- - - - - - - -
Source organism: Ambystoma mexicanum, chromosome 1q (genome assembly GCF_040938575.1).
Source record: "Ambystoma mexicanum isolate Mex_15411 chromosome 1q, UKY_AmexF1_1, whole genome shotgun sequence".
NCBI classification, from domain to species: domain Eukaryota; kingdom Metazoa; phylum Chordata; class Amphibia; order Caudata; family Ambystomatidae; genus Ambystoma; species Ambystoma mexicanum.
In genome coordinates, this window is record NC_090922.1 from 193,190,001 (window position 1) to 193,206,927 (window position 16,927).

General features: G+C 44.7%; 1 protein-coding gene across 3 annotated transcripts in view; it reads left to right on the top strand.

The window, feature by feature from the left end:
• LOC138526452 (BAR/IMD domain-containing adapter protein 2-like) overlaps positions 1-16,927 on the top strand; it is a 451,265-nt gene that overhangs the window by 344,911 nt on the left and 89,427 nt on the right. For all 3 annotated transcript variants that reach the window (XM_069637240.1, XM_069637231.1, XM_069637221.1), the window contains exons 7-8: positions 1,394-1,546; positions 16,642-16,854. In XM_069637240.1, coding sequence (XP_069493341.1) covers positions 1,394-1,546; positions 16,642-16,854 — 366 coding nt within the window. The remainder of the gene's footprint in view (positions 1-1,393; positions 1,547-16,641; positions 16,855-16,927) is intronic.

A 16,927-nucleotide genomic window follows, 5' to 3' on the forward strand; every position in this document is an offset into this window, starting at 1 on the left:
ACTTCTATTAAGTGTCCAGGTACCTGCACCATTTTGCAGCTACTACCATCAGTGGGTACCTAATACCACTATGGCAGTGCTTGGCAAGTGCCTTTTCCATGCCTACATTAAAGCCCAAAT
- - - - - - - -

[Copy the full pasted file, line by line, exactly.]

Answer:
Source organism: Ambystoma mexicanum, chromosome 1q (genome assembly GCF_040938575.1).
Source record: "Ambystoma mexicanum isolate Mex_15411 chromosome 1q, UKY_AmexF1_1, whole genome shotgun sequence".
NCBI classification, from domain to species: domain Eukaryota; kingdom Metazoa; phylum Chordata; class Amphibia; order Caudata; family Ambystomatidae; genus Ambystoma; species Ambystoma mexicanum.
In genome coordinates, this window is record NC_090922.1 from 193,190,001 (window position 1) to 193,206,927 (window position 16,927).

General features: G+C 44.7%; 1 protein-coding gene across 3 annotated transcripts in view; it reads left to right on the top strand.

The window, feature by feature from the left end:
• LOC138526452 (BAR/IMD domain-containing adapter protein 2-like) overlaps positions 1-16,927 on the top strand; it is a 451,265-nt gene that overhangs the window by 344,911 nt on the left and 89,427 nt on the right. For all 3 annotated transcript variants that reach the window (XM_069637240.1, XM_069637231.1, XM_069637221.1), the window contains exons 7-8: positions 1,394-1,546; positions 16,642-16,854. In XM_069637240.1, coding sequence (XP_069493341.1) covers positions 1,394-1,546; positions 16,642-16,854 — 366 coding nt within the window. The remainder of the gene's footprint in view (positions 1-1,393; positions 1,547-16,641; positions 16,855-16,927) is intronic.

A 16,927-nucleotide genomic window follows, 5' to 3' on the forward strand; every position in this document is an offset into this window, starting at 1 on the left:
ACTTCTATTAAGTGTCCAGGTACCTGCACCATTTTGCAGCTACTACCATCAGTGGGTACCTAATACCACTATGGCAGTGCTTGGCAAGTGCCTTTTCCATGCCTACATTAAAGCCCAAAT